Diving into the Huawei Matebook 13
Continuing on my never-ending quest to test out new tech, Huawei sent over the Matebook 13. It’s a laptop with touchscreen capability. It’s aimed at the general consumer market, which means; Home use, office work, school work etc.
Huawei Matebook 13
A look into my first impression:
Today marks the first time I get a Matebook by Huawei. In fact, this is the Matebook 13 as the title shows. I haven’t had the opportunity to play with one of their devices until now.
Thanks to Huawei, I’m going to test this device as if it was the only one I have. I’m using it as my daily driver for absolutely everything aside from gaming of course.
Some of the elements I’ll be doing include some graphics work, network testing, benchmarks, blogging, video chat and way too many other things to list them all.
Right out of the box I typically disable all the telemetry information. To further tweak a device, I disable a bunch of services. There’s some useful Powershell script or command like that will assist with this.
The tweaks I perform do increase responsiveness and performance overall.
Overall the device performs well for general use, office work some light server load. The dicy area is when you get to anything that’s gaming related. It is unable to go beyond light 3D gaming with an average 21FPS.
The Matebook 13 is an all-purpose notebook that delivers. Achieving high points for home use in streaming, working, browsing all things YouTube. In the business world, this device aims for a bigger catch with its ability to be versatile for the mobile worker.
Working along with several browser tabs, a graphic editor or two, some chat application and some music streaming in the background, Matebook 13 is able to deliver. It does get dicey when doing too many things at the same time, this is likely limited by the 8GB of ram it comes with.
Let’s see what my point of view will be several weeks later.
Let’s dive into the usage I made over several weeks and see if this compares to the typical use you can get out of standard off the shelf laptop from Best Buy.
Huawei Matebook 13 – Design & Display
Sliding it out of the box you get a solid aluminum frame that feels very polished. There’s a USB-C port on the left and right of the laptop. It looks like I will be living in the dongle world! On the upside, there’s a 3.5mm audio jack that can be used with virtually any headphones.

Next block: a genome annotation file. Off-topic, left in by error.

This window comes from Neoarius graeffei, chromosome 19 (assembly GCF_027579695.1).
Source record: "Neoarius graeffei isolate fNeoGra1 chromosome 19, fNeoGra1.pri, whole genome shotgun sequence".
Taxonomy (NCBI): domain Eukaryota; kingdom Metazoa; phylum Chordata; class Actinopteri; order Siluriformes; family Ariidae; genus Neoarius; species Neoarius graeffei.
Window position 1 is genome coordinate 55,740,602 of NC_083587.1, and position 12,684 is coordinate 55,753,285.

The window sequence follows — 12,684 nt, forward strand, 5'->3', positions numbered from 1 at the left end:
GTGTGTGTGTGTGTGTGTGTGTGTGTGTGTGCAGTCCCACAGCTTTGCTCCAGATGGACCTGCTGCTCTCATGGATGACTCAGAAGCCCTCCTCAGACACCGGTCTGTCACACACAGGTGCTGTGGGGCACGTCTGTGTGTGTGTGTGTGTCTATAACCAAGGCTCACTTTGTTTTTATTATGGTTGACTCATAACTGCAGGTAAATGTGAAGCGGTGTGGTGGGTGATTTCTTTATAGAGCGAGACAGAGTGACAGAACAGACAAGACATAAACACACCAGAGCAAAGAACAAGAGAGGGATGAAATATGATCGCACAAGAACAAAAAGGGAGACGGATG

You can still use a Bluetooth headset if you so desire. You aren’t limited in the choice department.
I would have liked it if Huawei would have included the USB-C Hub with their device. This means that I will be required to get my own USB-C hub in the meantime.
The speaker grill at the bottom does provide for some decent sound. Much like any other laptop, this isn’t the main focus. However, I did enjoy the hours of music I was able to push out via the speakers. It was decent enough that I didn’t have to cringe every time.
The display offers a nice glossy look, however, this thing is a fingerprint nightmare! You guessed it’s a touchscreen laptop! While I commend Huawei for doing this, it would have made more sense if I could have turned the laptop into a tablet.
Glaring at you is a nice 1440p display offering you a full 13-inch, 2,560 x 1,440 (220 pixels per inch) touchscreen in a 3:2 aspect ratio. With its 1,000:1 contrast ratio and up to 300 nits of brightness you have the makings of an excellent display.
Having built the fingerprint sensor directly in the power button is similar to what’s been done on other device and is quite welcomed. Easy to use and access your system without the need to enter that complex password. Yes, we should all be using a complex password not found in a dictionary.
Huawei Matebook 13 – Performance
I have a gamut of benchmarks that I’m going to list while talking about the general use I made. This device is a beast when you think of productivity. It’s the ability to manage all the different applications and tasks that I do has been nothing shy of fabulous. There is a downside to this with its shortcoming on its memory. With only 8GB of DDR3, it’s slightly hard to understand. Granted the industry hasn’t entirely shifted to the 16GB model in terms of laptop memory at the moment.